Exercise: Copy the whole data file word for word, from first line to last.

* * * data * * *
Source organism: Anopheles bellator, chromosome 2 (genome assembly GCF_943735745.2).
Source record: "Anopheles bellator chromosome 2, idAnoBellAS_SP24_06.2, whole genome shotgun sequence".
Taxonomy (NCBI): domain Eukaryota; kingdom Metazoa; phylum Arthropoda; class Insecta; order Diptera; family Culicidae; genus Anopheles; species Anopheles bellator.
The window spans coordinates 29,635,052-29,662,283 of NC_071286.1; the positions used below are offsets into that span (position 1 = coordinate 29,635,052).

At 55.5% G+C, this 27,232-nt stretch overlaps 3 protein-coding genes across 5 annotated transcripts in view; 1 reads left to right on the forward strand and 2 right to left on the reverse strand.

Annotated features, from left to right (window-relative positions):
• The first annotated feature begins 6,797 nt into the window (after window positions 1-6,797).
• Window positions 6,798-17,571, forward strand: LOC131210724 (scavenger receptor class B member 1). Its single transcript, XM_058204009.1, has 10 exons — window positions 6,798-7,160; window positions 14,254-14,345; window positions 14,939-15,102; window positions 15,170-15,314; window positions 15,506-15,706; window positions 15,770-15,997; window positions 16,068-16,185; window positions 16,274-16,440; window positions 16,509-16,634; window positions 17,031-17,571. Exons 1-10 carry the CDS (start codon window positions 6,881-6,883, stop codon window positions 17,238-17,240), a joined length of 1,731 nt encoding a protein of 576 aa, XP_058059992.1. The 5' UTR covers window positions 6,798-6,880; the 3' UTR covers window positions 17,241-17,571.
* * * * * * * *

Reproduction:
Source organism: Anopheles bellator, chromosome 2 (genome assembly GCF_943735745.2).
Source record: "Anopheles bellator chromosome 2, idAnoBellAS_SP24_06.2, whole genome shotgun sequence".
Taxonomy (NCBI): domain Eukaryota; kingdom Metazoa; phylum Arthropoda; class Insecta; order Diptera; family Culicidae; genus Anopheles; species Anopheles bellator.
The window spans coordinates 29,635,052-29,662,283 of NC_071286.1; the positions used below are offsets into that span (position 1 = coordinate 29,635,052).

At 55.5% G+C, this 27,232-nt stretch overlaps 3 protein-coding genes across 5 annotated transcripts in view; 1 reads left to right on the forward strand and 2 right to left on the reverse strand.

Annotated features, from left to right (window-relative positions):
• The first annotated feature begins 6,797 nt into the window (after window positions 1-6,797).
• Window positions 6,798-17,571, forward strand: LOC131210724 (scavenger receptor class B member 1). Its single transcript, XM_058204009.1, has 10 exons — window positions 6,798-7,160; window positions 14,254-14,345; window positions 14,939-15,102; window positions 15,170-15,314; window positions 15,506-15,706; window positions 15,770-15,997; window positions 16,068-16,185; window positions 16,274-16,440; window positions 16,509-16,634; window positions 17,031-17,571. Exons 1-10 carry the CDS (start codon window positions 6,881-6,883, stop codon window positions 17,238-17,240), a joined length of 1,731 nt encoding a protein of 576 aa, XP_058059992.1. The 5' UTR covers window positions 6,798-6,880; the 3' UTR covers window positions 17,241-17,571.